We defer in large measure to the critique by James Pethoukoukis of US News and Rankings for Everything. He puts the absurdity of Gore in proper perspective, noting its technical impossibility, economic outrageousness, and even its ecological recklessness.
To Pethoukoukis's observations, we add the following:
- The beginning of Gore's speech is at the same time the most overblown nonsense and most hackneyed, bland rhetoric we've ever seen coming from a significant public figure. To quote: "There are times in the history of our nation when our very way of life depends upon dispelling illusions and awakening to the challenge of a present danger. In such moments, we are called upon to move quickly and boldly to shake off complacency, throw aside old habits and rise, clear-eyed and alert, to the necessity of big changes. Those who, for whatever reason, refuse to do their part must either be persuaded to join the effort or asked to step aside. This is such a moment." To that we say, Mr. Gore, what other moments in our nation's history are you referring to? We can't think of a one in which the entire economy of the country was "transformed" permanently by centralized command and control. Even in our most desperate wars, government control of the economy was temporary and partial. And how does your call to accept the "big changes" or "step aside" accord with your concern for civil liberties? Apparently, there is no place for dissent in the Republic of Earth in the Balance, though there's plenty of room for mealy-mouthed cliches.
- Most of the comments on Pethoukoukis's posting seem to assume that civilization is really facing its complete demise without action as prescribed by Gore. We SWNIDishly take such attitudes to reflect the views of such a tiny, fringe element that we are unconcerned at their irrational recklessness. But we wish for the same outlook for those, like panelists on Diane Rehm's program today, who think that even though the New Yorker cover was satire, too many people in the United States won't get the joke and will think Obama a Muslim (not that there's anything wrong with being a Muslim, right?). It's time for a bit more realistic indifference to the fringes and a lot less condescension toward the ignorant masses.
- E. J. Dionne, a liberal but normally a thoughtful one, actually liked the Gore speech, even though he admitted it was completely absurd in its premises and proposals. Dionne thinks that Gore is trying to give space to the candidates to make proposals on green energy by going out far to the left. We think that such a move is counterproductive to Gore's cause, as it makes the whole matter sound entirely silly. More for geopolitical reasons than ecological ones we think it's time to power ourselves with less oil from the Saudis, Iranians, Chavez and other petrol-totalitarians, but the cause isn't helped by silly appeals to the impossible.*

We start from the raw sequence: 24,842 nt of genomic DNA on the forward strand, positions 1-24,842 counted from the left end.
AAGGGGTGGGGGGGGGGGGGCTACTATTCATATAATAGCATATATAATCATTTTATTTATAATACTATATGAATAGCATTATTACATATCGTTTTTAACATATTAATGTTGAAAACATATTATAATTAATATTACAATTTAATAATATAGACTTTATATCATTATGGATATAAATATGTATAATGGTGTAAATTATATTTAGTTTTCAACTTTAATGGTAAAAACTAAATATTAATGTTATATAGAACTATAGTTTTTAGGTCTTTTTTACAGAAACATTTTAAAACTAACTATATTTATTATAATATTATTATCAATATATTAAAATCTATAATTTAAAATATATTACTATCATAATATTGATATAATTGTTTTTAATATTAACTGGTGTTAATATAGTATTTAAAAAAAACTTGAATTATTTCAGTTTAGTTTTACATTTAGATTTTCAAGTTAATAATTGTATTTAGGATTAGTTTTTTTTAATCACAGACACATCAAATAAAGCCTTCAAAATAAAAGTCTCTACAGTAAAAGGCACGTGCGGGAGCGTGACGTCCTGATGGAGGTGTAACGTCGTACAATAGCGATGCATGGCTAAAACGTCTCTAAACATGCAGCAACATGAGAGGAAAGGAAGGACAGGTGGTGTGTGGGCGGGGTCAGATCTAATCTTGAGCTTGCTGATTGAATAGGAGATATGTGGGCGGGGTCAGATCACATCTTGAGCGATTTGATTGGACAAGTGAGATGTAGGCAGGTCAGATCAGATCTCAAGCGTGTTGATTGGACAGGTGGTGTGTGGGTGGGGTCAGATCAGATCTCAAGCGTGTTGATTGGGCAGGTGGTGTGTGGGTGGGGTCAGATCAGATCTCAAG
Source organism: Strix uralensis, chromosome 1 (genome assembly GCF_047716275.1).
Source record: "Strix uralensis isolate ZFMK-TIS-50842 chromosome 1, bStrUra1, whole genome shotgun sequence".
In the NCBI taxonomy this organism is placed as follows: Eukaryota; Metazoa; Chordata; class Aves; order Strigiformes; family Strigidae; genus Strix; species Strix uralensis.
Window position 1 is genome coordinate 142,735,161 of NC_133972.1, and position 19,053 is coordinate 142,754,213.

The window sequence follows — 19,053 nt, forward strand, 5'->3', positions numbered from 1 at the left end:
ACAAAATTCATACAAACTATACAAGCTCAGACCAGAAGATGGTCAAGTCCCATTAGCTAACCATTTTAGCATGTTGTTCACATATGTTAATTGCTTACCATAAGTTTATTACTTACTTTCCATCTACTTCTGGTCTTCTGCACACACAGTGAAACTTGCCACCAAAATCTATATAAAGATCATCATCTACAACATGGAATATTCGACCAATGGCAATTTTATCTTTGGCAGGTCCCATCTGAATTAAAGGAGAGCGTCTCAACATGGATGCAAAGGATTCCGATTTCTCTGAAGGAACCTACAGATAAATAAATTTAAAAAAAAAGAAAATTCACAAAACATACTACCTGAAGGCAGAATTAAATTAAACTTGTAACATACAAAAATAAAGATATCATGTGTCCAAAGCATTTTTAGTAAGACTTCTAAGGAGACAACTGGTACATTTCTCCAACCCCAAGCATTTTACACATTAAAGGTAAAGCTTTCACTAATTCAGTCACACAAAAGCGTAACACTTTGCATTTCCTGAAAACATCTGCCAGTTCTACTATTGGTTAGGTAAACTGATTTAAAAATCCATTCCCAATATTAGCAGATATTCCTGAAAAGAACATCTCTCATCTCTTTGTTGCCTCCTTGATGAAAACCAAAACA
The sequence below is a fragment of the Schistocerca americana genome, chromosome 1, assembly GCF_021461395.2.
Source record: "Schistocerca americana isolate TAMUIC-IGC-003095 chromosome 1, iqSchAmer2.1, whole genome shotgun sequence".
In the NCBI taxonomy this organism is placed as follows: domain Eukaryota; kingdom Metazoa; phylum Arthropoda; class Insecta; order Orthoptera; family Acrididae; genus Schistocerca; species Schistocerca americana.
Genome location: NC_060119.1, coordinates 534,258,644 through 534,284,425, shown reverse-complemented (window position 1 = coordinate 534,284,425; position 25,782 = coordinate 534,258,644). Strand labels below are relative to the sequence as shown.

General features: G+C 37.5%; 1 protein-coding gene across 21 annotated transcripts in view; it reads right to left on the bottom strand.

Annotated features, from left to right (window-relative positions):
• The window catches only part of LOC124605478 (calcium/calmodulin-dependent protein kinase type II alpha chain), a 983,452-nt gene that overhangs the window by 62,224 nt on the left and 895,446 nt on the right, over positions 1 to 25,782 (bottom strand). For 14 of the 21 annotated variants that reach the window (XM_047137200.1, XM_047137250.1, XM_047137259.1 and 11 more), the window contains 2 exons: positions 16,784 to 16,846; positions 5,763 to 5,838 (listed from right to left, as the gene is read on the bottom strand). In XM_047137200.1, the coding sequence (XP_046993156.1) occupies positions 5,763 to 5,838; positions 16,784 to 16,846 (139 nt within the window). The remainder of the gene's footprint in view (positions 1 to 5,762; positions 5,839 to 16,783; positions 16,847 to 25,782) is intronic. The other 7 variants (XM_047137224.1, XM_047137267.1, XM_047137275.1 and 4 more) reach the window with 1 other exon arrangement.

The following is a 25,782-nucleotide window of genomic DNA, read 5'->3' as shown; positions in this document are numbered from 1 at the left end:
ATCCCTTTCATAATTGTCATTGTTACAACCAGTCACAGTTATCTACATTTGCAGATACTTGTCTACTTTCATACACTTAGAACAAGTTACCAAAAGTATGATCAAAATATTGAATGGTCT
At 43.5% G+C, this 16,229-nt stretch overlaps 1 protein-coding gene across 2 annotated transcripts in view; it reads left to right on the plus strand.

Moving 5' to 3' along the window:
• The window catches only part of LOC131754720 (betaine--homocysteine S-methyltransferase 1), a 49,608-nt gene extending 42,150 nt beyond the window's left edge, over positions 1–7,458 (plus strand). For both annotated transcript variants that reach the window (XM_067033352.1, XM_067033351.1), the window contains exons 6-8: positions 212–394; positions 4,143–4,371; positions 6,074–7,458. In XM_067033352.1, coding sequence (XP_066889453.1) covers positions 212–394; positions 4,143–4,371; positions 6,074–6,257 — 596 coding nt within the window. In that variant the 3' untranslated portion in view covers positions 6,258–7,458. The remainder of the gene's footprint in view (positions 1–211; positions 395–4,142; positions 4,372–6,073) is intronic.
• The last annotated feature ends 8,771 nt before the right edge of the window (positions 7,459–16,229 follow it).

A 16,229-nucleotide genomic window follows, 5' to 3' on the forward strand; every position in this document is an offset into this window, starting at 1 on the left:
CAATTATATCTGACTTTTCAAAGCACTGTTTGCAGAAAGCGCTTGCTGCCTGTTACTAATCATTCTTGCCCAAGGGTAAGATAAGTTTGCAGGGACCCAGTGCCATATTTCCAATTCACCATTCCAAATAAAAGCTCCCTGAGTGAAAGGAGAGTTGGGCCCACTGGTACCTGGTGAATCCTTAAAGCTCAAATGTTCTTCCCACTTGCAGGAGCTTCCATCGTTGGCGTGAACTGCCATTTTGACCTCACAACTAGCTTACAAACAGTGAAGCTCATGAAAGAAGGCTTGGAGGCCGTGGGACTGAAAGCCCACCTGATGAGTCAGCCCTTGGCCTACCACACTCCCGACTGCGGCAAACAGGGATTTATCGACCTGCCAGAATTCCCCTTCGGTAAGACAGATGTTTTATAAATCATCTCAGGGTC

- But Dionne is probably not alone. A few days ago, NPR's Mara Liasson, one of the last holdovers from NPR's "Radio Sandinista" era of the 1980s, was on a panel on Morning Edition to offer buzz on veep selections. Asked at the end of the segment who she thought was likely, she gushed that Al Gore was the perfect running mate for Obama (since most people think he already won the 2000 election, of course). Never mind that Gore blew the perfect political chance in 2000 (heir to a popular president in a prosperous and peaceful era with a flawed candidate as his opponent) and has repeatedly made a fool of himself since: he's still the Perfect Candidate. (All this says more about the Democratic Party's political liabilities than one cares to consider.)
- We ask all media figures to please stop speaking of Gore as "Nobel Laureate Al Gore." The pretentiousness simply magnifies the man's already enormous pathos.
*We are reminded of a recent conversation with a friend who recounted a church board meeting. At the meeting, the board had settled on a budget that was greater in cost than the previous year's but not as much as some among them had wanted. After the meeting, one member of the group complained about the outcome, saying something on the order of, I just think God is big enough to supply $300,000 if we put our faith in him. To which my friend and I thought the best response would be, Why stop at $300,000? Let's keep adding zeros! God is big enough!